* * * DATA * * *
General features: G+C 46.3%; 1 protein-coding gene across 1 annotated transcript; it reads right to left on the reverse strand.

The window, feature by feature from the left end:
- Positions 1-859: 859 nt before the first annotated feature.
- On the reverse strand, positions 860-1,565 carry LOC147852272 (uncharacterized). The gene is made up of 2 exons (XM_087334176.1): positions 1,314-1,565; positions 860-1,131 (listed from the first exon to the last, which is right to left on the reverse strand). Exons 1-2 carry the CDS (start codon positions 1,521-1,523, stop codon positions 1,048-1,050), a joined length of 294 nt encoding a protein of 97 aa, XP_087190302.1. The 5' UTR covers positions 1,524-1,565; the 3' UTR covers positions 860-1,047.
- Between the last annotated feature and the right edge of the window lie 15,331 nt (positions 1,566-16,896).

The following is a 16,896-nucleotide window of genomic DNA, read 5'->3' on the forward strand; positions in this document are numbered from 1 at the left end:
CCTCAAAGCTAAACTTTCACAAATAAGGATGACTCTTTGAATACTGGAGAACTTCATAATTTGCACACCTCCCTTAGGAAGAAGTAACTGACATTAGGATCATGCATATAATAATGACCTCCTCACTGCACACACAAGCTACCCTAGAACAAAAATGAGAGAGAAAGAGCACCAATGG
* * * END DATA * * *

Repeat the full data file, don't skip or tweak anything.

General features: G+C 46.3%; 1 protein-coding gene across 1 annotated transcript; it reads right to left on the reverse strand.

The window, feature by feature from the left end:
- Positions 1-859: 859 nt before the first annotated feature.
- On the reverse strand, positions 860-1,565 carry LOC147852272 (uncharacterized). The gene is made up of 2 exons (XM_087334176.1): positions 1,314-1,565; positions 860-1,131 (listed from the first exon to the last, which is right to left on the reverse strand). Exons 1-2 carry the CDS (start codon positions 1,521-1,523, stop codon positions 1,048-1,050), a joined length of 294 nt encoding a protein of 97 aa, XP_087190302.1. The 5' UTR covers positions 1,524-1,565; the 3' UTR covers positions 860-1,047.
- Between the last annotated feature and the right edge of the window lie 15,331 nt (positions 1,566-16,896).

The following is a 16,896-nucleotide window of genomic DNA, read 5'->3' on the forward strand; positions in this document are numbered from 1 at the left end:
CCTCAAAGCTAAACTTTCACAAATAAGGATGACTCTTTGAATACTGGAGAACTTCATAATTTGCACACCTCCCTTAGGAAGAAGTAACTGACATTAGGATCATGCATATAATAATGACCTCCTCACTGCACACACAAGCTACCCTAGAACAAAAATGAGAGAGAAAGAGCACCAATGG